This month, Workhorse Group, an American technology company focused on providing electric mobility solutions to the commercial transportation sector, will begin deploying the country’s first fleet of all-electric, zero-emission electric cargo vans in the San Francisco Bay Area. The company’s “N-Gen” vans will be used by a local package delivery firm, which is leasing them from Workhorse’s distribution and service partner, Ryder System.
“Rolling out this history making fleet of N-Gen vans in one of the most innovative cities in America is something myself and the entire team are extremely proud of,” said Duane Hughes, Workhorse President and COO. “This deployment is the first step towards transitioning the largest growing segment in the truck business into a zero-emission stronghold.”
The vans, which were first unveiled late last year, feature a composite body that keeps each of them just shy of 5,500 pounds. The N-Gen has an anticipated range of 100 miles on a single charge. An optional gasoline range extender will add an additional 75 miles. In early on-road testing, the N-Gen has demonstrated 60-65 MPGe in fuel efficiency.
The N-Gen also features an optional integrated HorseFly™ Unmanned Aerial Vehicle Package Delivery System. The high-efficiency CFRP octocopter drone launches from the roof of a delivery van and delivers a package to its destination within the driver’s line of sight. The patent-pending truck and drone HorseFly system is compliant with all current FAA regulations and can carry a package weighing up to 10 pounds with a cost of approximately $.03 per mile.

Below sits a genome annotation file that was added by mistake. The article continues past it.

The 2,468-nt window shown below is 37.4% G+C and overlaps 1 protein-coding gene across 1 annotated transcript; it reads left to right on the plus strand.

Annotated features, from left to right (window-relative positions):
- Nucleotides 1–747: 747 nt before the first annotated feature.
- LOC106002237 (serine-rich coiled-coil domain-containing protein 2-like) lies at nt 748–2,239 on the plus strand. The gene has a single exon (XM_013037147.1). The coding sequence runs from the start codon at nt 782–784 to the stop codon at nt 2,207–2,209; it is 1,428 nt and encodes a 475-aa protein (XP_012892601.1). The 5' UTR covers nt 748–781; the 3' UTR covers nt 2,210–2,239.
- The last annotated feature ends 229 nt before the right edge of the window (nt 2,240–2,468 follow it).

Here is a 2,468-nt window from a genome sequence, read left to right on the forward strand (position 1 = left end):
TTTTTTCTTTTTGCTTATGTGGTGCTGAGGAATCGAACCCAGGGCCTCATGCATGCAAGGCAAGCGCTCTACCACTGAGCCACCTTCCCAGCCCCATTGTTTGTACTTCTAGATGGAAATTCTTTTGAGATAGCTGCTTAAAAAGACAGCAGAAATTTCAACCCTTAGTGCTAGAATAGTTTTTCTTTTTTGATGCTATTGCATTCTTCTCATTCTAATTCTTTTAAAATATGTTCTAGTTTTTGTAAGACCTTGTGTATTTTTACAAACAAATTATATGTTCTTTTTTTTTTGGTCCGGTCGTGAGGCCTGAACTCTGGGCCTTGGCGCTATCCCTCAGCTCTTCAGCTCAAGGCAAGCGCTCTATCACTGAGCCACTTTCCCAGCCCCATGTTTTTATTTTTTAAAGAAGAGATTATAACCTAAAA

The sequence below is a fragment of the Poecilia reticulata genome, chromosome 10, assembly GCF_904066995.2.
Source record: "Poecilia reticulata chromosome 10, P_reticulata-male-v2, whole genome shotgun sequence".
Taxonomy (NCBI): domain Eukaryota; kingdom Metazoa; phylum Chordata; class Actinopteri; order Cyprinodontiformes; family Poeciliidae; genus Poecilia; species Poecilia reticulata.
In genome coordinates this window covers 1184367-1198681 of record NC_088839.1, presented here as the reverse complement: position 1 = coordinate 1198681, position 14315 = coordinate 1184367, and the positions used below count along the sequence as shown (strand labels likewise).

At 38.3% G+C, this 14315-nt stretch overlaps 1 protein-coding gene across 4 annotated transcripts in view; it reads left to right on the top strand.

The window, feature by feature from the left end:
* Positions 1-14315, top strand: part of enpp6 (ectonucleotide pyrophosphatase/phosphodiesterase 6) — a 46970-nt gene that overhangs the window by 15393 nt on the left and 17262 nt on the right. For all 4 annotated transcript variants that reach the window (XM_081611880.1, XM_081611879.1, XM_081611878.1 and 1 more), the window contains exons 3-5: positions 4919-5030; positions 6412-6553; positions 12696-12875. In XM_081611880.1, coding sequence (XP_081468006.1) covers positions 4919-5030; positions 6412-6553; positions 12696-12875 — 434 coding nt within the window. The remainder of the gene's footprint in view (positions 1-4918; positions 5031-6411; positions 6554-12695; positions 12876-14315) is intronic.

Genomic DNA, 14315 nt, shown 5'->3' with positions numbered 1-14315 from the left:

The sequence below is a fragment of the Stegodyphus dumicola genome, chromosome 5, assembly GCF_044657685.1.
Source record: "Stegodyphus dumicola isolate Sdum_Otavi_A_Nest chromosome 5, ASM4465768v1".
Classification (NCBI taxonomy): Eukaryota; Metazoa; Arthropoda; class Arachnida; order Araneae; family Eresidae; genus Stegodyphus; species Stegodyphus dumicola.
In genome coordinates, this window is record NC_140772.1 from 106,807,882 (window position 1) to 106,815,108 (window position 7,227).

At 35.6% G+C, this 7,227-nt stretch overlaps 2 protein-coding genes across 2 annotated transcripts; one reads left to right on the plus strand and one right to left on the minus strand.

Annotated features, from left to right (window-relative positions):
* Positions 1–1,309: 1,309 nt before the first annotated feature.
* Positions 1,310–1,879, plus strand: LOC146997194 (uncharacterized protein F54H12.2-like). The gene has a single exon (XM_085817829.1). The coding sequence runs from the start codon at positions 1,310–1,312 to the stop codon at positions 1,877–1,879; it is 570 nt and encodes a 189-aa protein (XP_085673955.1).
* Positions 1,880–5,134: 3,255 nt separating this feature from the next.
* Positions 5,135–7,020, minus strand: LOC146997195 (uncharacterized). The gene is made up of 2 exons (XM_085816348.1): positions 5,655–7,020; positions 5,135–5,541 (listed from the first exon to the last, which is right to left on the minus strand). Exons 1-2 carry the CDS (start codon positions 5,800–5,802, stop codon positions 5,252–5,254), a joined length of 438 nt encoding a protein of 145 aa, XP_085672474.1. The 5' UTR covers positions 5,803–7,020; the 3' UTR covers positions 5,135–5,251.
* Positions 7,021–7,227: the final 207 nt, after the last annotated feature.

The N-Gen’s low 19-inch floor and 105-inch roof height maximize cargo space, reduce knee injuries and enhance driver ease of operation.
The pilot program announcement comes after last month’s news that UPS announced would lease 50 N-Gen vans. UPS said the vans could be the first of thousands of electric vans it will place in its fleet. Across the entire country, Workhorse hopes to have as many as 2,000 N-Gen vans on the road by the end of this year, according to Trucks.com.